FLINT - Sometimes I think a mad scientist long ago invented a ray gun that induces temporary stupidity and he's been running around shooting people with it ever since.
What else explains otherwise intelligent people who park halfway over the line at the supermarket? Or who walk into door walls they've just closed? Or who start charcoal grills with gasoline?
Or people like, say, Missouri Rep. Todd Akin, who is this week's poster child for the need for us to hunt down and stop the inventor of the Stupid Ray before he strikes again?
If you missed it, Akin, who was being interviewed on TV about his stance that even rape victims should not be allowed to access abortions, said the following: "First of all, from what I understand from doctors (pregnancy after rape) is really rare. If it's a legitimate rape, the female body has ways to try to shut that whole thing down. (And if a rape victim does become pregnant) I think there should be some punishment, but the punishment ought to be on the rapist and not attacking the child."
I mean, that's a stunningly stupid statement in more ways than I can count, one that you'd think could not possibly be made by a human being with a functioning brain stem much less someone who has risen high enough in life to hold public office. And yet it came spilling out of Akin nonetheless, as if he truly believed it. But how? Why? That's what I want to know.
The easy explanation is that Akin is simply a jerk whose opposition to abortion is so intense that he chooses to embrace even whacko ideas that seem to support it. But even zealots usually have their limits, which is why I think it must be the Stupid Ray.
You'll notice that once the ray's effects wore off, Akin began back-pedaling like an Olympic athlete in the reverse 100-meter dash.
He issued a statement saying, "In reviewing my off-the-cuff remarks, it's clear that I misspoke in this interview and it does not reflect the deep empathy I hold for the thousands of women who are raped and abused every year." (Although clearly the stupidity fog hadn't completely lifted. I'll bet rape victims everywhere were comforted by the "deep empathy" part, which came off as a paternal there-there pat. Thanks for that, Todd.)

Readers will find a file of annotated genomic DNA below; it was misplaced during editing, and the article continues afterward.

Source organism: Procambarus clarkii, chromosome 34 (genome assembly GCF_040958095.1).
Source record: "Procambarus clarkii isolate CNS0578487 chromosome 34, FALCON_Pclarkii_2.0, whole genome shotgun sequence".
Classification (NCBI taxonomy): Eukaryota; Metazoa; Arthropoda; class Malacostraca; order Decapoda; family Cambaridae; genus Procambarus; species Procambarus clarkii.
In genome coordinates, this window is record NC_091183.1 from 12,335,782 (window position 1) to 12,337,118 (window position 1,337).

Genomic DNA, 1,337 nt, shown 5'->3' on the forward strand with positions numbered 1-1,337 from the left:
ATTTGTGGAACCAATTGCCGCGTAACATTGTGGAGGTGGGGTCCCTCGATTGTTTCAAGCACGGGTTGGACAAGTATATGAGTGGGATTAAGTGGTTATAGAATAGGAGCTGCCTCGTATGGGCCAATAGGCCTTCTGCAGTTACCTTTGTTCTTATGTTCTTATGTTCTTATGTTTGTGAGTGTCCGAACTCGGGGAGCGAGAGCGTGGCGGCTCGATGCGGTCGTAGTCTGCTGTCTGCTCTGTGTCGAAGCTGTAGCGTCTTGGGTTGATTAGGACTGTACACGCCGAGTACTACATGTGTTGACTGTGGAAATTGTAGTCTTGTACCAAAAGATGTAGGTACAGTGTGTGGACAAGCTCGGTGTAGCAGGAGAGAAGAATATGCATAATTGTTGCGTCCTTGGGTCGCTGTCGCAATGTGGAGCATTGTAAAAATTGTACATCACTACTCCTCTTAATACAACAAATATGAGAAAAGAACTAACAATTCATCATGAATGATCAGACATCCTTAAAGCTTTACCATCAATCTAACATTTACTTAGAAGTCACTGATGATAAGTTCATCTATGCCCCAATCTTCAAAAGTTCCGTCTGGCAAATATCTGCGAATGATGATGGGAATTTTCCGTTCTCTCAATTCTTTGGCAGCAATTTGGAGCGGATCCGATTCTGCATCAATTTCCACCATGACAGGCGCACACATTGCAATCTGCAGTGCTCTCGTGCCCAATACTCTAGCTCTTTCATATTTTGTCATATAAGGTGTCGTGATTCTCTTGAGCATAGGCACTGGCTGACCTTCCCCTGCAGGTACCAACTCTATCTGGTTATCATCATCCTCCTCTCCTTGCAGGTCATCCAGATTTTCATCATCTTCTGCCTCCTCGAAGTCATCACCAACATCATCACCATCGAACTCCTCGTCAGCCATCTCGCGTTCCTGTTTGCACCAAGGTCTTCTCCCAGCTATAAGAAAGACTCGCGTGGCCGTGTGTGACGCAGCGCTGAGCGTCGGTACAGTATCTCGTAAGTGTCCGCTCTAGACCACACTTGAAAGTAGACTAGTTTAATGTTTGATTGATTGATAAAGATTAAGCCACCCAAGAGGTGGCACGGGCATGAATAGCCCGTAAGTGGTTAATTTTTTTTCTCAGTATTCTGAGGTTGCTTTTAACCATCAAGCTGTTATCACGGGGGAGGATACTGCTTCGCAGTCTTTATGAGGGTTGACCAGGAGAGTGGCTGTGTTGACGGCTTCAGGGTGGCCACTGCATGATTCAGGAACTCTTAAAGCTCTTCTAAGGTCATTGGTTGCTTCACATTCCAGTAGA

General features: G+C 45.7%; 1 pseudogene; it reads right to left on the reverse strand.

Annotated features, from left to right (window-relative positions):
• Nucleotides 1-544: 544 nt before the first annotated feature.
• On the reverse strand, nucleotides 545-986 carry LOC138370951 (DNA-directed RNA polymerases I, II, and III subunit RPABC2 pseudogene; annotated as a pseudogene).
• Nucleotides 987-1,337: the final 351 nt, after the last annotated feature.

He also wrote on Twitter that "all of us understand that rape can result in pregnancy and I have great empathy for all victims. I regret misspeaking."
By then too late it was too late. Women's groups were outraged. People were calling for him to resign and to end his Senate campaign. Best of all, the hashtag #legitimaterape arose on Twitter, allowing people worldwide to share in mocking Akin with comments like "My statement relied pretty heavily on my understanding that babies come from storks. Now I'm hearing different?" and "New rule: If you don't understand how pregnancy works, you're forever banned from legislating it."
Akin's campaign and probably his political career are over, and rightly so. But once the furor dies down, we should all remember that we, too, have probably been nailed with the Stupid Ray a time or two, including me.
The other week, for instance, my wife said, "Do I look fat in this?" and my response was a chipper "Sure!" which immediately caused a 20 degree drop in the room temperature.
I wanted to explain that I wasn't really listening to her at the time because I was absorbed in a game on my phone. But that would have gotten me in an equal amount of trouble, so I mentioned my Stupid Ray theory, and I think she bought it.
Please don't blow it for me.
EDITOR'S NOTE - Andy Heller, an award-winning columnist for The Flint Journal, appears weekly in the Daily Press. He graduated from Escanaba Area High School in 1979. For more of his work, visit his blog at blog.mlive.com/flintjournal/aheller. You can e-mail him at firstname.lastname@example.org.